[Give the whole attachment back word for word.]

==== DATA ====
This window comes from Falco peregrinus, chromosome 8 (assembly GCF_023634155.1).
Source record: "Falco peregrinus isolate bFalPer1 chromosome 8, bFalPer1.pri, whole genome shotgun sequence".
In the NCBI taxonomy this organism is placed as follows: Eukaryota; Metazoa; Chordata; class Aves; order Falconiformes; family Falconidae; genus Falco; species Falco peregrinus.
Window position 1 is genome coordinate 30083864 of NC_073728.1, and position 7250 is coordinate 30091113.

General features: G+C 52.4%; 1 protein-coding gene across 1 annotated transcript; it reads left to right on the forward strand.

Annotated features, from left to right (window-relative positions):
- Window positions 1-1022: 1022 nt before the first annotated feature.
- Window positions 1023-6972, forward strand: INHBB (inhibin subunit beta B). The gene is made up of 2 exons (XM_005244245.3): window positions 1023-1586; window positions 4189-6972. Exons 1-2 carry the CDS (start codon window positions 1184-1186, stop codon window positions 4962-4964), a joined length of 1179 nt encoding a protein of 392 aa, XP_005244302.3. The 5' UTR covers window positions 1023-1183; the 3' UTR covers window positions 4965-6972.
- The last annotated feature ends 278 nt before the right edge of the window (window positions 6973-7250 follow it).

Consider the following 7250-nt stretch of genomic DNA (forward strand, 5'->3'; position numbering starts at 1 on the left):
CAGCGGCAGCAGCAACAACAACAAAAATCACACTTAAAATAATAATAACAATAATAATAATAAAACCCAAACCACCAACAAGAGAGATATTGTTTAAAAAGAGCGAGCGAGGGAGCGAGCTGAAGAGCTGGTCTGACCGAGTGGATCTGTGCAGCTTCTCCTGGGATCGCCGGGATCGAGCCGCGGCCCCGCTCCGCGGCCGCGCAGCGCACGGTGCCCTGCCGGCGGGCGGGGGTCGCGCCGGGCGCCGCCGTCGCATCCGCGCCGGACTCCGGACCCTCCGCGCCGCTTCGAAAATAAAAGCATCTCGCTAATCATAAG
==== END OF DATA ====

This window comes from Falco peregrinus, chromosome 8 (assembly GCF_023634155.1).
Source record: "Falco peregrinus isolate bFalPer1 chromosome 8, bFalPer1.pri, whole genome shotgun sequence".
In the NCBI taxonomy this organism is placed as follows: Eukaryota; Metazoa; Chordata; class Aves; order Falconiformes; family Falconidae; genus Falco; species Falco peregrinus.
Window position 1 is genome coordinate 30083864 of NC_073728.1, and position 7250 is coordinate 30091113.

General features: G+C 52.4%; 1 protein-coding gene across 1 annotated transcript; it reads left to right on the forward strand.

Annotated features, from left to right (window-relative positions):
- Window positions 1-1022: 1022 nt before the first annotated feature.
- Window positions 1023-6972, forward strand: INHBB (inhibin subunit beta B). The gene is made up of 2 exons (XM_005244245.3): window positions 1023-1586; window positions 4189-6972. Exons 1-2 carry the CDS (start codon window positions 1184-1186, stop codon window positions 4962-4964), a joined length of 1179 nt encoding a protein of 392 aa, XP_005244302.3. The 5' UTR covers window positions 1023-1183; the 3' UTR covers window positions 4965-6972.
- The last annotated feature ends 278 nt before the right edge of the window (window positions 6973-7250 follow it).

Consider the following 7250-nt stretch of genomic DNA (forward strand, 5'->3'; position numbering starts at 1 on the left):
CAGCGGCAGCAGCAACAACAACAAAAATCACACTTAAAATAATAATAACAATAATAATAATAAAACCCAAACCACCAACAAGAGAGATATTGTTTAAAAAGAGCGAGCGAGGGAGCGAGCTGAAGAGCTGGTCTGACCGAGTGGATCTGTGCAGCTTCTCCTGGGATCGCCGGGATCGAGCCGCGGCCCCGCTCCGCGGCCGCGCAGCGCACGGTGCCCTGCCGGCGGGCGGGGGTCGCGCCGGGCGCCGCCGTCGCATCCGCGCCGGACTCCGGACCCTCCGCGCCGCTTCGAAAATAAAAGCATCTCGCTAATCATAAG